From ancient times, in both the East and the West, herbs were recognised as powerful sources of healing and wise medical practitioners sought to understand their dangers, benefits, and uses. Traditional Chinese Medicine (TCM) uses herbs to treat specific symptoms and conditions as well as treating the root cause of your disease. They can rebalance your system so that it becomes stronger and healthier.
Vitamin supplements may address deficiencies when your diet is inadequate.
Benefits of Adding Chinese Herbs to Your Treatment
The Chinese herbs your practitioner prescribes help you to achieve a faster result compared with acupuncture treatments alone. The use of individualised herbal granule formulas allows your practitioner to create a personalised formula that is able to be altered as your body heals and your symptoms diminish. It is important to discuss your symptoms with your practitioner and not just ‘grab a bottle off the shelf’.
Chinese Herbs are medicine, not supplements – and, like any medicine they only work if you actually take them
Your prescribed herbs will:-
Deeply nourish your body
Help your body cope with stress
Rebalance your body and boost energy
Improve your sleep, digestion, and skin issues
Boost your immunity
Improve chronic conditions
Some of the many conditions that respond particularly well to Chinese herbal medicine include:- colds and flu; post-viral fatigue; lingering cough; digestive issues; stress-induced symptoms; sleep issues; skin conditions; menstrual pain and fertility issues for men and women.
Your registered TCM practitioner has been specifically trained to use Chinese herbs at a tertiary education level. Chinese herbs are powerful and effective medicines and your practitioner has a deep understanding of phyto-pharmacology (use of plants as medicinals), herb-drug interactions and contra-indications, plus western biomedical knowledge. This is why it is important never to self-prescribe any Chinese herbal formulas based on the descriptions on the label, and to tell your practitioner about any other medications or supplements that you are taking. Chinese Herbal Medicine Client Stories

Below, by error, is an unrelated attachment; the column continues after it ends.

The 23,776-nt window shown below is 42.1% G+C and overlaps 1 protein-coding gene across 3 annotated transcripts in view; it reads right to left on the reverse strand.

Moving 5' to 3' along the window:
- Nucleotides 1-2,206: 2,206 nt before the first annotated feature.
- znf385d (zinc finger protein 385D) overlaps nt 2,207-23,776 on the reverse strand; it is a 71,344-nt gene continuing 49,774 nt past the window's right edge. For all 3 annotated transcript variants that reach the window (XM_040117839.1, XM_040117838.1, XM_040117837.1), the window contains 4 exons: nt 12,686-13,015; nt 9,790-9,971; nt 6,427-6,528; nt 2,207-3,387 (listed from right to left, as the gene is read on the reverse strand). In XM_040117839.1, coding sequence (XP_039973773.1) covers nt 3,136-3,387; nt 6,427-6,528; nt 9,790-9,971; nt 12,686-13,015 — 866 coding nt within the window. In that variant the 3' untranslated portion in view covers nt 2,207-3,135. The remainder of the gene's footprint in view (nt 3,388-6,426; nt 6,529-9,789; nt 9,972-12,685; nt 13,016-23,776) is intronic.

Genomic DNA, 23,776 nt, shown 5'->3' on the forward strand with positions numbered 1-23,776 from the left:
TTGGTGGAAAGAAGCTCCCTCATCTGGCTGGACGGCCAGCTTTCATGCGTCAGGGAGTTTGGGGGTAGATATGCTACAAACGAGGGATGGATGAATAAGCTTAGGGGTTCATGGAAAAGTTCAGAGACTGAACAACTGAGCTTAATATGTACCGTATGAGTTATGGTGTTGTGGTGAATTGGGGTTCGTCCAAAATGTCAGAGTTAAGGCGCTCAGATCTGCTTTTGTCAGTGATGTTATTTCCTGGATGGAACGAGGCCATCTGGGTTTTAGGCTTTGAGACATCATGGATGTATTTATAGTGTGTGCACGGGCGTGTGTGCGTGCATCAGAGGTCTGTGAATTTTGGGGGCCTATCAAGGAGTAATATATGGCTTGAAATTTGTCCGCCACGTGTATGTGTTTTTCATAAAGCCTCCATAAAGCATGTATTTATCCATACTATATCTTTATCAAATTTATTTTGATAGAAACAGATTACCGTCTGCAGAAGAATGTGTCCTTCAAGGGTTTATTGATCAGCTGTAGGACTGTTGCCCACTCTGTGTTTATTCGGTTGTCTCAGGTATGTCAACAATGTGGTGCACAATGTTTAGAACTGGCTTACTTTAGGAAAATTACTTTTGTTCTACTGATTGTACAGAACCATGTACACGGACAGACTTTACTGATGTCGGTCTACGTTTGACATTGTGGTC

Chinese herbs for colds, stress and eczema…
Susan came to Bing’s Natural Health with a cold, congested sinuses, sore throat, headache, and a cough. I gave her acupuncture to open up her sinuses, ease her congestion and cough, clear her headache, and help her body fight off the pathogen. Immediately Susan noticed that she could breathe through her nose, her headache was gone and she was coughing less frequently. I prescribed some Chinese herbal pills, and Chinese herbal cough syrup along with rest and some dietary suggestions. The following week Susan reported that her cold was gone and (unlike most of her colleagues) she had no lingering cough.
Rebecca is a university student in her early 20’s. She has had chronic eczema since childhood, but it had recently flared up and she was feeling overwhelmed. Hot, itchy, inflamed skin, and stress made her irritable and unproductive. We started a series of acupuncture treatments and I prescribed some Chinese herbal granule formulae. Rebecca noticed a big improvement after her first acupuncture session. As part of her eczema management plan we discussed skin management, stress management, and some cooling dietary changes. During the first week of taking Chinese herbal medicine, Rebecca noticed a big reduction in the itchiness and inflammation of her eczema.
As her eczema healed we changed to a maintenance protocol. She is now armed with self-care techniques to help her maintain her skin condition, knowledge of what to do if it flares up again, and awareness of the role of stress as a trigger.
I was really looking forward to spending a week in Bali at a two-bedroom villa overlooking the beach with a friend during March. As you may have noticed our summer wasn’t really all that hot so I was anticipating consistent warmth, total relaxation, and being with my friend.
She had gone ahead, so Wayne took me out to the airport to check-in. Everything went smoothly until they checked my passport: I only had 3-months left before it expired and Indonesia requires a minimum of six months! (Note to my readers: Always check that your passport has at least 6 months validity before you plan your overseas trip!) To cut a long story short, by the time I got my new passport I couldn’t get a flight for another 2 days. It hardly seemed worth going for the few days that would be left, so I decided not to go to Bali and do something else.